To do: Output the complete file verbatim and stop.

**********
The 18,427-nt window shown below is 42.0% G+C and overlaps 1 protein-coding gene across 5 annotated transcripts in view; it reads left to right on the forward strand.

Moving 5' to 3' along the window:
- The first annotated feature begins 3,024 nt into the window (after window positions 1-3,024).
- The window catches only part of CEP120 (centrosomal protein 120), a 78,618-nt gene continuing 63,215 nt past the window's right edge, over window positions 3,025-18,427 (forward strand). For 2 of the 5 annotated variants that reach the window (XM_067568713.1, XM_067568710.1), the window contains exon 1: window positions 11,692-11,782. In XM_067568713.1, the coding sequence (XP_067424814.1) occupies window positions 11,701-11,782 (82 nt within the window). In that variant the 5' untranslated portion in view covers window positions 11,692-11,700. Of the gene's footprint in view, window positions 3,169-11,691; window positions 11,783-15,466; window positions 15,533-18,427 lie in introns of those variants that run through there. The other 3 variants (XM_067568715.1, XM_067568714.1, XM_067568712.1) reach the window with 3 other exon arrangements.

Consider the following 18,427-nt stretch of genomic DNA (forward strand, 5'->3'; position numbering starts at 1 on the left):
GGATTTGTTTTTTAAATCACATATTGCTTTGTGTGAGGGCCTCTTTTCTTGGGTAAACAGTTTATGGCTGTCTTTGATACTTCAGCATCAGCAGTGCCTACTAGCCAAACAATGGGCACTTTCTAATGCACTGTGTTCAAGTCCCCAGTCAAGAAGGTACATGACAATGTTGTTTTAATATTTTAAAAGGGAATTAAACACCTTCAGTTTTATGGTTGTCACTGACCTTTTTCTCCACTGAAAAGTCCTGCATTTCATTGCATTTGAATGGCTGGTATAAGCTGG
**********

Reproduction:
The 18,427-nt window shown below is 42.0% G+C and overlaps 1 protein-coding gene across 5 annotated transcripts in view; it reads left to right on the forward strand.

Moving 5' to 3' along the window:
- The first annotated feature begins 3,024 nt into the window (after window positions 1-3,024).
- The window catches only part of CEP120 (centrosomal protein 120), a 78,618-nt gene continuing 63,215 nt past the window's right edge, over window positions 3,025-18,427 (forward strand). For 2 of the 5 annotated variants that reach the window (XM_067568713.1, XM_067568710.1), the window contains exon 1: window positions 11,692-11,782. In XM_067568713.1, the coding sequence (XP_067424814.1) occupies window positions 11,701-11,782 (82 nt within the window). In that variant the 5' untranslated portion in view covers window positions 11,692-11,700. Of the gene's footprint in view, window positions 3,169-11,691; window positions 11,783-15,466; window positions 15,533-18,427 lie in introns of those variants that run through there. The other 3 variants (XM_067568715.1, XM_067568714.1, XM_067568712.1) reach the window with 3 other exon arrangements.

Consider the following 18,427-nt stretch of genomic DNA (forward strand, 5'->3'; position numbering starts at 1 on the left):
GGATTTGTTTTTTAAATCACATATTGCTTTGTGTGAGGGCCTCTTTTCTTGGGTAAACAGTTTATGGCTGTCTTTGATACTTCAGCATCAGCAGTGCCTACTAGCCAAACAATGGGCACTTTCTAATGCACTGTGTTCAAGTCCCCAGTCAAGAAGGTACATGACAATGTTGTTTTAATATTTTAAAAGGGAATTAAACACCTTCAGTTTTATGGTTGTCACTGACCTTTTTCTCCACTGAAAAGTCCTGCATTTCATTGCATTTGAATGGCTGGTATAAGCTGG